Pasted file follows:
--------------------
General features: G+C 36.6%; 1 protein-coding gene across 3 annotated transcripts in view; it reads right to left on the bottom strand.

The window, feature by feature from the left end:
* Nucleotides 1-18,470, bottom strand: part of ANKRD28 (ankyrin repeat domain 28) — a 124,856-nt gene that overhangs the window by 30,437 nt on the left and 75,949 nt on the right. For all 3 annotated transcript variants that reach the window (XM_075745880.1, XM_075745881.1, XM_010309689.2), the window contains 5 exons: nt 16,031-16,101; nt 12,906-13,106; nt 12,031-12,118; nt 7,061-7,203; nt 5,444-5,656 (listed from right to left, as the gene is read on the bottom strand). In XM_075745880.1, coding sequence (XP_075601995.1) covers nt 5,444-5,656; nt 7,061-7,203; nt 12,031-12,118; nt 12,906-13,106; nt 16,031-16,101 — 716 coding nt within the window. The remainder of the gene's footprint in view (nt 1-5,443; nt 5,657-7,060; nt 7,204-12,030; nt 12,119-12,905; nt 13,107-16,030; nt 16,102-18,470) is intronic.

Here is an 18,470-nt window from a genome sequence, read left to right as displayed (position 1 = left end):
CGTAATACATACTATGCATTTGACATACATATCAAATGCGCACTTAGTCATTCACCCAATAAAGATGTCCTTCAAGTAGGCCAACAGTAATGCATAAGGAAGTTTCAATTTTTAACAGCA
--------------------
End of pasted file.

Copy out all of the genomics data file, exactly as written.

General features: G+C 36.6%; 1 protein-coding gene across 3 annotated transcripts in view; it reads right to left on the bottom strand.

The window, feature by feature from the left end:
* Nucleotides 1-18,470, bottom strand: part of ANKRD28 (ankyrin repeat domain 28) — a 124,856-nt gene that overhangs the window by 30,437 nt on the left and 75,949 nt on the right. For all 3 annotated transcript variants that reach the window (XM_075745880.1, XM_075745881.1, XM_010309689.2), the window contains 5 exons: nt 16,031-16,101; nt 12,906-13,106; nt 12,031-12,118; nt 7,061-7,203; nt 5,444-5,656 (listed from right to left, as the gene is read on the bottom strand). In XM_075745880.1, coding sequence (XP_075601995.1) covers nt 5,444-5,656; nt 7,061-7,203; nt 12,031-12,118; nt 12,906-13,106; nt 16,031-16,101 — 716 coding nt within the window. The remainder of the gene's footprint in view (nt 1-5,443; nt 5,657-7,060; nt 7,204-12,030; nt 12,119-12,905; nt 13,107-16,030; nt 16,102-18,470) is intronic.

Here is an 18,470-nt window from a genome sequence, read left to right as displayed (position 1 = left end):
CGTAATACATACTATGCATTTGACATACATATCAAATGCGCACTTAGTCATTCACCCAATAAAGATGTCCTTCAAGTAGGCCAACAGTAATGCATAAGGAAGTTTCAATTTTTAACAGCA